MS is fooling themselves if they think that swanky POS is going to be a game changer. Somebody has been drinking the kool aid, again. Isn't there a 12 step program for foolishness like that?


    Their business model is under fire. The iPad is virus free, fast and does what the average computer user needs. MS wants us to buy big a** pc where most of the price is for their goddamn OS and intel's chips. The rest are dime a dozen parts.


    Surface=fail.

  • Reply 12 of 128
    maccherrymaccherry Posts: 924member


    The gold in your comment was that the iPad is useful in either portrait of landscape mode


    Absolutely brilliant!!!!


    That surface is some sh** MS whipped up just for the sake of showing something off. I bet you that crap won't see the light of day.


    MS will say that it wasn't really going to be sold as it is, but was an idea builder for OEMs. 

  • Reply 13 of 128
    maccherrymaccherry Posts: 924member


    You ain't lying. MS is a 500 pound orangutan. Very hard for them to get up and shift form a tried and true business model. But they better!The iPad is killing the pc sales. Apple shifted the paradigm. No other tech company would have done this. Now all hell is breaking loose as old business models are getting their asses beat down.

  • Reply 14 of 128
    The Surface doesn't need an optical drive. It will come preloaded with Microsoft's own App Store. Check the Windows 8 specs in Microsoft's website.
  • Reply 15 of 128
    thepixeldocthepixeldoc Posts: 2,257member

    Quote:

    Originally Posted by Elian Gonzalez View Post



    <snip>(Strangely, no one has suggested how to load up all those "real" applications onto a tablet with no optical drive, Yes, of course there is wireless, but shouldn't a real tablet have an optical drive choice?)<snip>


    Short answer: no.


    Although I am also surprised that MS didn't try to squeeze one in there. Optical drives are out, and will be gone by 2015... just about the time when MS gets this right with Windows 9,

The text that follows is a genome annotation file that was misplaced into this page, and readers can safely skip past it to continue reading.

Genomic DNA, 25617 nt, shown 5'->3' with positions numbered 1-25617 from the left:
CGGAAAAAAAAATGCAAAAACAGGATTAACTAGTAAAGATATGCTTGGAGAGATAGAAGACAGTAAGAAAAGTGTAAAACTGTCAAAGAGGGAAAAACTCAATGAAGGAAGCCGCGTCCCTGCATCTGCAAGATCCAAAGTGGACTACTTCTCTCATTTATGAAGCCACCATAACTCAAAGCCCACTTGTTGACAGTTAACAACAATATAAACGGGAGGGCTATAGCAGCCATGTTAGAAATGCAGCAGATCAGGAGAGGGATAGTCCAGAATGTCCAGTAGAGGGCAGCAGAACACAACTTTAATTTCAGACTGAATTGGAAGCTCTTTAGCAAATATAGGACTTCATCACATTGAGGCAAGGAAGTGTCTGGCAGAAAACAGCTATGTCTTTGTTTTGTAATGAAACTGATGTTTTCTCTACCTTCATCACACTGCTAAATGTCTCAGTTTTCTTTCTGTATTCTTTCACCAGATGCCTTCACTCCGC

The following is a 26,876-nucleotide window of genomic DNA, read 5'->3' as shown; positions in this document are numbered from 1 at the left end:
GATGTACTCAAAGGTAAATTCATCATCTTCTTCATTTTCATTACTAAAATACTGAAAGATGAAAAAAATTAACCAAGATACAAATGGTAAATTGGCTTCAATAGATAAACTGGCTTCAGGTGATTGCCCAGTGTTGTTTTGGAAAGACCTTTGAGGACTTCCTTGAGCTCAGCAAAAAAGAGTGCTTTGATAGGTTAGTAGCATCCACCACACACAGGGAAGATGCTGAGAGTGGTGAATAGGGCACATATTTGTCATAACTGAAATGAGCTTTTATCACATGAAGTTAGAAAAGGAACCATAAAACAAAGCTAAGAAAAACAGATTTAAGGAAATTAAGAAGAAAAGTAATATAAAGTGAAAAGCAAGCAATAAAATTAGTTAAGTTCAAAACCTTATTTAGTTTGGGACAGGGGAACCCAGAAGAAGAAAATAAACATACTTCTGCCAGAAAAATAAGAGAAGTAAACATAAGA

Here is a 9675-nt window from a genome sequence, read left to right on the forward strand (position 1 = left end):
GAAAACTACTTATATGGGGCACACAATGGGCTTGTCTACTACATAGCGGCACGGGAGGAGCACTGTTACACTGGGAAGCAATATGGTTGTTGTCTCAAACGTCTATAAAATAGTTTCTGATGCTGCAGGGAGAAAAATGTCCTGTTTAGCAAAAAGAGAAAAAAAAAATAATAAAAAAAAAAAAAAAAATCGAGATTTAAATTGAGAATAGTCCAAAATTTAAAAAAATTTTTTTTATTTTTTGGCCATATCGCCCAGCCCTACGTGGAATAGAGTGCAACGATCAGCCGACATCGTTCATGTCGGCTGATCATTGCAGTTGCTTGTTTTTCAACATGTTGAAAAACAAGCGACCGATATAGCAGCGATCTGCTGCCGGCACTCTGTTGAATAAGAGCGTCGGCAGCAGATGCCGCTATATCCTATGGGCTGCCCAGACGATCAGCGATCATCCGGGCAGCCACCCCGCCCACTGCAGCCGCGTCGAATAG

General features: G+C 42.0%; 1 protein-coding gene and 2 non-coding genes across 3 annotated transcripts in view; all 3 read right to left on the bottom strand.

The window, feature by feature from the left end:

• Reply 16 of 128
    j1h15233j1h15233 Posts: 274member


    They can make it whatever price they want. What's important is the pricing and availability of anti virus software haha.

  • Reply 17 of 128

    Quote:

    Originally Posted by GTR View Post


    I noticed that, although Microsoft tried to make the keynote 'Apple-like' the thing was very poorly done. The Surface shitting itself in the first few minutes of the demonstration didn't impress many either.


     



     


    Yeah, nothing like ending the presentation with a slide with prices, followed by another that reads "SHIPPING TODAY". Guess Microsoft ain't got that down yet. They're trying to convince everyone that they have hardware chops by talking about the Microsoft Mouse? Really? Apple's been building computers since 1976, when Steve Jobs was making them BY HAND in his parents' garage. Microsoft wants you to think they've sweated the design and manufacturing details too, but they built a Ford, not a Ferrari.

  • Reply 18 of 128
    jdsonicejdsonice Posts: 156member

    Quote:

    Originally Posted by Hodar View Post


    When you arrive ~3 years late to the party, with a different (and as of yet, unsupported) OS environment; you must accomplish 2 of the following 3 objectives.


     


    * Better


    * Faster


    * Cheaper


     


    If you can't hit 2 of these 3 targets - might as well close up shop and go home.



    Exactly right. MS may make is cheap - take a loss for sometime and faster sometimes is a function of time - but BETTER that I think is THE key to this and unfortunately MS will have a hard time with that one.


     


    And it has to be more than vaporware.  I think MS would have gained some respect if they had announced a real date on which the product would be available. 


     


    What I see now is another tablet and another attempt to beat Apple. 

  • Reply 19 of 128
    jragostajragosta Posts: 10,473member
    <vc><strong>Microsoft's new ARM-based Surface tablet will likely need to undercut the price of Apple's iPad in order to have a fair chance in the marketplace, analysts believe.</strong>
    Shaw Wu with Sterne Agee said in a note to investors on Tuesday that Microsoft will need to price its ARM-based Surface close to, or even below, Amazon's $199 Kindle Fire. The risk would be Microsoft taking a loss on the hardware, as Research in Motion has done with the PlayBook and HP did to sell off TouchPad inventory.